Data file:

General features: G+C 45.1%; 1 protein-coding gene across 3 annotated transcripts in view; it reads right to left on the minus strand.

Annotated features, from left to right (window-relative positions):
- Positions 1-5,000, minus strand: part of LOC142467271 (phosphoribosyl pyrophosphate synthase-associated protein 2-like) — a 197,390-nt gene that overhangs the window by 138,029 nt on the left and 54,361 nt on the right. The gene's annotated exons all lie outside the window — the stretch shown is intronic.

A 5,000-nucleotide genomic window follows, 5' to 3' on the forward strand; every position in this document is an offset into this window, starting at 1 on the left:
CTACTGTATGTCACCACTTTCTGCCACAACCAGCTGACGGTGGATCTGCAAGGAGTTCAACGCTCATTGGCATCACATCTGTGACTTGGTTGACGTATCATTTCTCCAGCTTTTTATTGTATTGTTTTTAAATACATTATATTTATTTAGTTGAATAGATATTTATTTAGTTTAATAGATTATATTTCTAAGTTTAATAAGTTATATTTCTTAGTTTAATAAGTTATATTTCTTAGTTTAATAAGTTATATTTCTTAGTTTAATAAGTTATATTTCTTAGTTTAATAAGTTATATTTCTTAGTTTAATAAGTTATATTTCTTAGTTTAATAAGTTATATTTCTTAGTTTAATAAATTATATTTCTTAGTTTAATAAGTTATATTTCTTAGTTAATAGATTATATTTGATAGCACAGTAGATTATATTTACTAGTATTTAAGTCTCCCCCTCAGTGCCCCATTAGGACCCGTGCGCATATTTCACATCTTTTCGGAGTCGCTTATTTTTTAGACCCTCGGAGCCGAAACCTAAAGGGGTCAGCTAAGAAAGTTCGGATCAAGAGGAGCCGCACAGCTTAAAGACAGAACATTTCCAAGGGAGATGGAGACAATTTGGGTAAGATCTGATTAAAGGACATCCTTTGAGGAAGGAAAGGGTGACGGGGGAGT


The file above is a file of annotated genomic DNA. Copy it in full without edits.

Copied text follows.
General features: G+C 45.1%; 1 protein-coding gene across 3 annotated transcripts in view; it reads right to left on the minus strand.

Annotated features, from left to right (window-relative positions):
- Positions 1-5,000, minus strand: part of LOC142467271 (phosphoribosyl pyrophosphate synthase-associated protein 2-like) — a 197,390-nt gene that overhangs the window by 138,029 nt on the left and 54,361 nt on the right. The gene's annotated exons all lie outside the window — the stretch shown is intronic.

A 5,000-nucleotide genomic window follows, 5' to 3' on the forward strand; every position in this document is an offset into this window, starting at 1 on the left:
CTACTGTATGTCACCACTTTCTGCCACAACCAGCTGACGGTGGATCTGCAAGGAGTTCAACGCTCATTGGCATCACATCTGTGACTTGGTTGACGTATCATTTCTCCAGCTTTTTATTGTATTGTTTTTAAATACATTATATTTATTTAGTTGAATAGATATTTATTTAGTTTAATAGATTATATTTCTAAGTTTAATAAGTTATATTTCTTAGTTTAATAAGTTATATTTCTTAGTTTAATAAGTTATATTTCTTAGTTTAATAAGTTATATTTCTTAGTTTAATAAGTTATATTTCTTAGTTTAATAAGTTATATTTCTTAGTTTAATAAGTTATATTTCTTAGTTTAATAAATTATATTTCTTAGTTTAATAAGTTATATTTCTTAGTTAATAGATTATATTTGATAGCACAGTAGATTATATTTACTAGTATTTAAGTCTCCCCCTCAGTGCCCCATTAGGACCCGTGCGCATATTTCACATCTTTTCGGAGTCGCTTATTTTTTAGACCCTCGGAGCCGAAACCTAAAGGGGTCAGCTAAGAAAGTTCGGATCAAGAGGAGCCGCACAGCTTAAAGACAGAACATTTCCAAGGGAGATGGAGACAATTTGGGTAAGATCTGATTAAAGGACATCCTTTGAGGAAGGAAAGGGTGACGGGGGAGT